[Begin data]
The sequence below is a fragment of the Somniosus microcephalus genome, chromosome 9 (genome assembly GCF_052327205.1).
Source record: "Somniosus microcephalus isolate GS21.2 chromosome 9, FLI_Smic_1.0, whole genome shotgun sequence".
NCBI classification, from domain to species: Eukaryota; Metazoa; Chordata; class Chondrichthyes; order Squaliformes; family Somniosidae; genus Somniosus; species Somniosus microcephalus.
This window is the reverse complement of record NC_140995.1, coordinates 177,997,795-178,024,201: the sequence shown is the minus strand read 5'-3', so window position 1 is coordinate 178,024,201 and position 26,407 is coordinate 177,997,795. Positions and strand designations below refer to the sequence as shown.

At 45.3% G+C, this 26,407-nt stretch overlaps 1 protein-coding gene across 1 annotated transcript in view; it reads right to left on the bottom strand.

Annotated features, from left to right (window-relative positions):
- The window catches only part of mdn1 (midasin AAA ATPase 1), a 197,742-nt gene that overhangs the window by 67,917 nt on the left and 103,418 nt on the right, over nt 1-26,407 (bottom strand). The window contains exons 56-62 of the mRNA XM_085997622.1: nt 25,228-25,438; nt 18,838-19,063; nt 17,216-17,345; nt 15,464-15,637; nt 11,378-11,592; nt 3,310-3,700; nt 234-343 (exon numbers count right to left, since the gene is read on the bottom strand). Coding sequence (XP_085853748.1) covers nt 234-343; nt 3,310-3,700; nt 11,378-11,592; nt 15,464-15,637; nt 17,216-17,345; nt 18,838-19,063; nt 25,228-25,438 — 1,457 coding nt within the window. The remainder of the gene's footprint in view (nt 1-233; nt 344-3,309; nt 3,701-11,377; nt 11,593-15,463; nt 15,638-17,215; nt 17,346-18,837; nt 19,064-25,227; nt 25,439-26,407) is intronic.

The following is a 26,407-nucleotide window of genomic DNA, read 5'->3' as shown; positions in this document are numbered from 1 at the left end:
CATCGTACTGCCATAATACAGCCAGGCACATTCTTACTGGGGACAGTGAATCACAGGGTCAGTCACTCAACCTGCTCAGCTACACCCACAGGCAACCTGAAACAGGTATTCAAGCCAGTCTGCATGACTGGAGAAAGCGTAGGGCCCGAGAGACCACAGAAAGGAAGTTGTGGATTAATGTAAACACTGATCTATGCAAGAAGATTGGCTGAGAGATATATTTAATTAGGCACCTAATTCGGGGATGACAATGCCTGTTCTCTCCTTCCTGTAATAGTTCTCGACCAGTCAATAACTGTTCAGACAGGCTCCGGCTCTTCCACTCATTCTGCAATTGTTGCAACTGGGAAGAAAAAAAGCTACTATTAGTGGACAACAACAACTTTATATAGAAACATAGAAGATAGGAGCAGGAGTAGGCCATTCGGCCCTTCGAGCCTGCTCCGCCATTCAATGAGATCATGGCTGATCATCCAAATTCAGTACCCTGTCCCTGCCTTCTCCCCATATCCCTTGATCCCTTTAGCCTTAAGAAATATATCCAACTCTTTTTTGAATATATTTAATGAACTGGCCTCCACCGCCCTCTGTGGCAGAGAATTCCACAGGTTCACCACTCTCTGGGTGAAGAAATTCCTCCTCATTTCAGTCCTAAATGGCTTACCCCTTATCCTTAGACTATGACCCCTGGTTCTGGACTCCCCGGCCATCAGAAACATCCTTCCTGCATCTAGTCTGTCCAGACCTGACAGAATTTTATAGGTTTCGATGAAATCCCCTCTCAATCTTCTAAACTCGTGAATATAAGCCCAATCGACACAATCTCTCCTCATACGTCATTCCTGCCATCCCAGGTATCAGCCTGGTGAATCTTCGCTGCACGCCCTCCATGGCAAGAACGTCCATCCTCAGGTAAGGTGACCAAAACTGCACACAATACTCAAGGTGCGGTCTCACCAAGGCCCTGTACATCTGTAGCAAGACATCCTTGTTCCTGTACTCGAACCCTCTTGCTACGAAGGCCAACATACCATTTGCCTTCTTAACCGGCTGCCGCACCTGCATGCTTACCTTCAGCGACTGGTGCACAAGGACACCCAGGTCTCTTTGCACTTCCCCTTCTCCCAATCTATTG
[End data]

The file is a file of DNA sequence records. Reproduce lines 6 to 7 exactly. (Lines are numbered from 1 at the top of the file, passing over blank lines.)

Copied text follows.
Annotated features, from left to right (window-relative positions):
- The window catches only part of mdn1 (midasin AAA ATPase 1), a 197,742-nt gene that overhangs the window by 67,917 nt on the left and 103,418 nt on the right, over nt 1-26,407 (bottom strand). The window contains exons 56-62 of the mRNA XM_085997622.1: nt 25,228-25,438; nt 18,838-19,063; nt 17,216-17,345; nt 15,464-15,637; nt 11,378-11,592; nt 3,310-3,700; nt 234-343 (exon numbers count right to left, since the gene is read on the bottom strand). Coding sequence (XP_085853748.1) covers nt 234-343; nt 3,310-3,700; nt 11,378-11,592; nt 15,464-15,637; nt 17,216-17,345; nt 18,838-19,063; nt 25,228-25,438 — 1,457 coding nt within the window. The remainder of the gene's footprint in view (nt 1-233; nt 344-3,309; nt 3,701-11,377; nt 11,593-15,463; nt 15,638-17,215; nt 17,346-18,837; nt 19,064-25,227; nt 25,439-26,407) is intronic.